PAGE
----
We all looked at each other, nodding in unison, each possessing the same thought, that guide Min did good. He knew we would have liked this and we did! The food was great, the company was homely and familiar and the location was perfect. I was incredibly impressed by our boat drivers resilience in saying no to five women just to get us here.

Stomachs filled it was time to head back. Again we took our time, slowed at various sights, it was the first time I noticed the Gold monument, erected to symbolise where the  ship had sunk, a story we had been introduced to yesterday, by Min.

I knew this was my last boat ride on the water for a while. So I took the opportunity to soak it all in. I secured my camera back in its case, shades on, blanket out and sat back to watch the sunlight glistening on the ripples our boat made as we cut through the waves.

This whole day out had truly been a wonderfully special surprise.

 

 

Moral of the story? Trust your guide! He really did always know best…

 

 

What destinations have taken you by surprise???

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After a jam-packed first day on arrival in Bagan, the second was just as busy, but somehow, much more leisurely.

First things first, after a sensational sunset from the North Guni temple looking out over Old Bagan, we had an early start to catch another beautiful phenomenon, it was time to see the sunrise.

For this, we made our way to a different temple, one where we could not only watch the sun climb up into the endless blue sky, but also where we could witness hundreds of hot air balloons rise, float and then gently fall back down to earth. Bags packed with just a few essentials, Min arranged for our early bus pickup and with the help of torches and phone lights we headed up to the top of the temple in complete darkness. There was not as many people here this time (nobody likes to get up this early). The area was much more spacious at the top of this pagoda, I couldn’t wait to see the view unfold in front of us.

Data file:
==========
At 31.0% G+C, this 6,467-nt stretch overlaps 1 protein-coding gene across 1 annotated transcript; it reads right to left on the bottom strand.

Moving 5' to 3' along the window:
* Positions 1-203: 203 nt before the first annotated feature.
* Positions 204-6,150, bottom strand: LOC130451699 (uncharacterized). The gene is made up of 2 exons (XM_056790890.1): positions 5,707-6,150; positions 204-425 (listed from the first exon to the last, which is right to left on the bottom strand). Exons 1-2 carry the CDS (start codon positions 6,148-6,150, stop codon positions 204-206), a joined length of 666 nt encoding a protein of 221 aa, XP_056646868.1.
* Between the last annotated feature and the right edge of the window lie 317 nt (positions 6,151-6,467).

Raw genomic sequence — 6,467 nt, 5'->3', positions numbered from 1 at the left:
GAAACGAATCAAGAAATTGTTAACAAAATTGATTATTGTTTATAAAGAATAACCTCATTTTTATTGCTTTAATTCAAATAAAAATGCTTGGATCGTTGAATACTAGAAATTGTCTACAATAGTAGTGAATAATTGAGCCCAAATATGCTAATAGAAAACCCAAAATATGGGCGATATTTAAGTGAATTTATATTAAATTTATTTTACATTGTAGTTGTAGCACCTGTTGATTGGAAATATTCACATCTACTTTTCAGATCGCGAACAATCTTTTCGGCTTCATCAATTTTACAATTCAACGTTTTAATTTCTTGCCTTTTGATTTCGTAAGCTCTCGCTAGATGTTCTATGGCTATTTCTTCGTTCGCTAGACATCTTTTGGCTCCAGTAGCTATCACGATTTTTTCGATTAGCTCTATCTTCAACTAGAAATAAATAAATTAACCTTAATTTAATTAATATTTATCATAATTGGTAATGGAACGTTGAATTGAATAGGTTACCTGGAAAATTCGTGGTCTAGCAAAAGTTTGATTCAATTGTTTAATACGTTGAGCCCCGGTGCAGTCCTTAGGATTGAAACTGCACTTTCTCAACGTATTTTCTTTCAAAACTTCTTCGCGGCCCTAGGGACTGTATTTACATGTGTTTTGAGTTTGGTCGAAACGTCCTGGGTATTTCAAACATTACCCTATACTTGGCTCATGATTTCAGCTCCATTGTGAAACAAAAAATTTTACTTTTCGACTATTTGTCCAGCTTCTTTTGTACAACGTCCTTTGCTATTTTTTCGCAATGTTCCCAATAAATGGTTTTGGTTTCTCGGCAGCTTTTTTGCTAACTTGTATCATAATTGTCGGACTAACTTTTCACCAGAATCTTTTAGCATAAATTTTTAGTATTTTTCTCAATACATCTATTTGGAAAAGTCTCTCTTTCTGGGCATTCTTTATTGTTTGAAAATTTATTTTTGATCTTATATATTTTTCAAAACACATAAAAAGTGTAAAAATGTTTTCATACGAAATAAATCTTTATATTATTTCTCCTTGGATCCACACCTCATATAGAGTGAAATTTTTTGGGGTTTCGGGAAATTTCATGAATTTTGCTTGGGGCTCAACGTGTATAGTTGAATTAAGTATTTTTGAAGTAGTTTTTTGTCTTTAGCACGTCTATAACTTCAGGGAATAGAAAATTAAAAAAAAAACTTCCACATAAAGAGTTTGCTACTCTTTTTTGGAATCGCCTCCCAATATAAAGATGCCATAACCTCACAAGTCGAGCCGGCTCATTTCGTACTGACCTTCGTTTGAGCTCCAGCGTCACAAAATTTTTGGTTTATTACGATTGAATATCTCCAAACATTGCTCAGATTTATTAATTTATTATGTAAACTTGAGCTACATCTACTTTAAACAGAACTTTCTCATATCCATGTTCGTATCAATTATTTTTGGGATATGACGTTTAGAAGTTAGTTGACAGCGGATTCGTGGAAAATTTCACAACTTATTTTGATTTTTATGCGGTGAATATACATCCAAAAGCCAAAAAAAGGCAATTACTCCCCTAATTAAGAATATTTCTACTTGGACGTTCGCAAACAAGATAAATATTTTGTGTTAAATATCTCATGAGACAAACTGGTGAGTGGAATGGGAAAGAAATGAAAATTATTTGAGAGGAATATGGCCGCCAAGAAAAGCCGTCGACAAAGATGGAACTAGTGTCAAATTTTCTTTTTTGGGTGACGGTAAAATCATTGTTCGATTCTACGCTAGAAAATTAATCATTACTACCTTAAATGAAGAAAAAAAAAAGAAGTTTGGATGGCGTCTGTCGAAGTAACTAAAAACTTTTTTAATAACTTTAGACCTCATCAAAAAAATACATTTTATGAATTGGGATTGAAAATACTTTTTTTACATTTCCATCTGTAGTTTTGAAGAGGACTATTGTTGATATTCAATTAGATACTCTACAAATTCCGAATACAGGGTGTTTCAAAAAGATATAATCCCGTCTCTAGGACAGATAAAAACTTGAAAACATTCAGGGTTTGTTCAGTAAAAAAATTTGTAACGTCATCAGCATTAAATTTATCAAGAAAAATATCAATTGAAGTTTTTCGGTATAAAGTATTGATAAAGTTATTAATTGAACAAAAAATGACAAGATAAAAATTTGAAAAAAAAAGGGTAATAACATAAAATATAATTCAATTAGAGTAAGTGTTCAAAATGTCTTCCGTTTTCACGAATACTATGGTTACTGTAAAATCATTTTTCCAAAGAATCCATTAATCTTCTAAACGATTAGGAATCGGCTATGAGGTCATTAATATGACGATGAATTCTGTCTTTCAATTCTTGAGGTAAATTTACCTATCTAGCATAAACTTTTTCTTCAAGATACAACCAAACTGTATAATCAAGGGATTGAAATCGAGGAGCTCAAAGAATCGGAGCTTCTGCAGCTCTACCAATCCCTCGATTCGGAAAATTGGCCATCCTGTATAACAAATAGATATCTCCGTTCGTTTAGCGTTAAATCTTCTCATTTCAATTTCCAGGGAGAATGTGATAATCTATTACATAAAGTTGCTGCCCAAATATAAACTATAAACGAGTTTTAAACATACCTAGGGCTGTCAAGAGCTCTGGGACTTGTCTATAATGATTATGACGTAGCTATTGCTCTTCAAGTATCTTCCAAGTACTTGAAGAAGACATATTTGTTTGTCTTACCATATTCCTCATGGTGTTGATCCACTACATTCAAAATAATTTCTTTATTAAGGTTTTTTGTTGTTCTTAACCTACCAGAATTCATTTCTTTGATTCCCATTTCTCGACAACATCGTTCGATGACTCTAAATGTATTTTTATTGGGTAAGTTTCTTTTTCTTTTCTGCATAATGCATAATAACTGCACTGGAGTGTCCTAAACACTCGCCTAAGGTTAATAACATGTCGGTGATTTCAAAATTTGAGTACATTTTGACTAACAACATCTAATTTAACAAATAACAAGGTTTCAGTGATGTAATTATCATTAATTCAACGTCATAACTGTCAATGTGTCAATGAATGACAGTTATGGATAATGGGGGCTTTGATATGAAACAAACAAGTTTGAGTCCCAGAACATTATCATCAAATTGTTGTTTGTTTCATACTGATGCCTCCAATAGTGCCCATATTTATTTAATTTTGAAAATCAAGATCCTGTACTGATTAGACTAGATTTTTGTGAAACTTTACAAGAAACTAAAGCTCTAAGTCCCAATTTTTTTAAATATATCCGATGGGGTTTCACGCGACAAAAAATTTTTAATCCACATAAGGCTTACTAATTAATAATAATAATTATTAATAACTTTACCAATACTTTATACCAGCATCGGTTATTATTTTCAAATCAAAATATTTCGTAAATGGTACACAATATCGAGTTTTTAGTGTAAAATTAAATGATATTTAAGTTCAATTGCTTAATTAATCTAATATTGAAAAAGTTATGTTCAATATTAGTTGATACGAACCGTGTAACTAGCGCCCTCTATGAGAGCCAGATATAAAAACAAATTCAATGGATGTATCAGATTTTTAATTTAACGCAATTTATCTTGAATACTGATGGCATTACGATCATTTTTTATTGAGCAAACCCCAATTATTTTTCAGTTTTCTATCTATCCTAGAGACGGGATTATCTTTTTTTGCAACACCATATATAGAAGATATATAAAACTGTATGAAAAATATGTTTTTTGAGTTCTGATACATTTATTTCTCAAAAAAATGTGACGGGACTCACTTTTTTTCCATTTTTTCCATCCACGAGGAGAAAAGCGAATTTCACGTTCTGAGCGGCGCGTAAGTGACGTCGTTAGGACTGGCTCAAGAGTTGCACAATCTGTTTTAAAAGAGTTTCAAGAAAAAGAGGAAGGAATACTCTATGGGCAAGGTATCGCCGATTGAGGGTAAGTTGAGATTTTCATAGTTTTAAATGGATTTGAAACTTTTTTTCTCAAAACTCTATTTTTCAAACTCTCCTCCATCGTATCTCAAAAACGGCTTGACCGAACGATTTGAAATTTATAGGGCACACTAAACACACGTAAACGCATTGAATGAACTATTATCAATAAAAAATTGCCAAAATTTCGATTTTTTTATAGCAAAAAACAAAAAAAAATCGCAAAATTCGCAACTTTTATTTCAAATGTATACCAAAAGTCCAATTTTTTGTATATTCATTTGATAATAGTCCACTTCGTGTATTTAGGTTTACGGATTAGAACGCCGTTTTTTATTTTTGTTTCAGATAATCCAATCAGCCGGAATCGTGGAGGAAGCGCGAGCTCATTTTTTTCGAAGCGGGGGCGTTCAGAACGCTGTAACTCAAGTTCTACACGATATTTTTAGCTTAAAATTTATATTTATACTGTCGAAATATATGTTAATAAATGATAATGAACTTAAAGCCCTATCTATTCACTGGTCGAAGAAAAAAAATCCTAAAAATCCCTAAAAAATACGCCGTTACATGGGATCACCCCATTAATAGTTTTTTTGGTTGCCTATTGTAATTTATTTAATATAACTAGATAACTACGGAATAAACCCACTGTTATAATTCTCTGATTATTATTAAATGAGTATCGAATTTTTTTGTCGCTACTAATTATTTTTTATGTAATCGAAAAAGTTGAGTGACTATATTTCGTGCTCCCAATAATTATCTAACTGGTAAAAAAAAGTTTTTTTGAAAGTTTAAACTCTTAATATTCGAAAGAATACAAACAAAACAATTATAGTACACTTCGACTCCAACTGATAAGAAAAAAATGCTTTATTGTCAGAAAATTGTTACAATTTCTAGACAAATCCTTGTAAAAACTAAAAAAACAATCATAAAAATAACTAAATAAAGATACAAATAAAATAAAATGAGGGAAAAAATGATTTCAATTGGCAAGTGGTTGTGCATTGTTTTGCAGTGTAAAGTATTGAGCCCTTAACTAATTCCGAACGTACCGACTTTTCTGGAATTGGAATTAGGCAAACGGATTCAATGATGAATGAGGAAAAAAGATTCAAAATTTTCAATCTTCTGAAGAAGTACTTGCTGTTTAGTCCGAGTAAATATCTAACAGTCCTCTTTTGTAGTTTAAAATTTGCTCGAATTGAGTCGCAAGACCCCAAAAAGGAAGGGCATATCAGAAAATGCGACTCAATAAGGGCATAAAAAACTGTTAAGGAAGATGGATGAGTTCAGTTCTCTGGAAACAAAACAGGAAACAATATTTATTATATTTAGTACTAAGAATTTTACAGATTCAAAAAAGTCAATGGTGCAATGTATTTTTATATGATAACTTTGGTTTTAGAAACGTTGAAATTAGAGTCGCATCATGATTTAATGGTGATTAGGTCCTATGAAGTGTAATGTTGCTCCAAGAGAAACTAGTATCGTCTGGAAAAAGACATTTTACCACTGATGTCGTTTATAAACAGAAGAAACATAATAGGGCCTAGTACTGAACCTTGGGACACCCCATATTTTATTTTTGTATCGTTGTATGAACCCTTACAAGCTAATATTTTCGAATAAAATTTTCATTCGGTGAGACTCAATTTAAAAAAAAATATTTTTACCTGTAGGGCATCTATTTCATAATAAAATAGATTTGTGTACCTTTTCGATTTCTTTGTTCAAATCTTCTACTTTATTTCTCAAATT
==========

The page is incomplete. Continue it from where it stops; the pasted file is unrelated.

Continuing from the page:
As the light started to creep over the hills in the distance, a couple in their wedding attire appeared with a photography crew, a full on pre-wedding photo shoot was about to occur, I couldn’t think of a more fantastic location!

We all sat together, watching the sun rise up as we chatted excitedly about the day ahead. The cool wind started to fade, the glowing morning light cast out over the land, but we still couldn’t see those balloons….???

We got up to explore and then there they were! to the left of where we had been looking this whole time, silently in the distance, floating up one by one, some of them carrying our friends. It really was unlike anything I had ever seen before.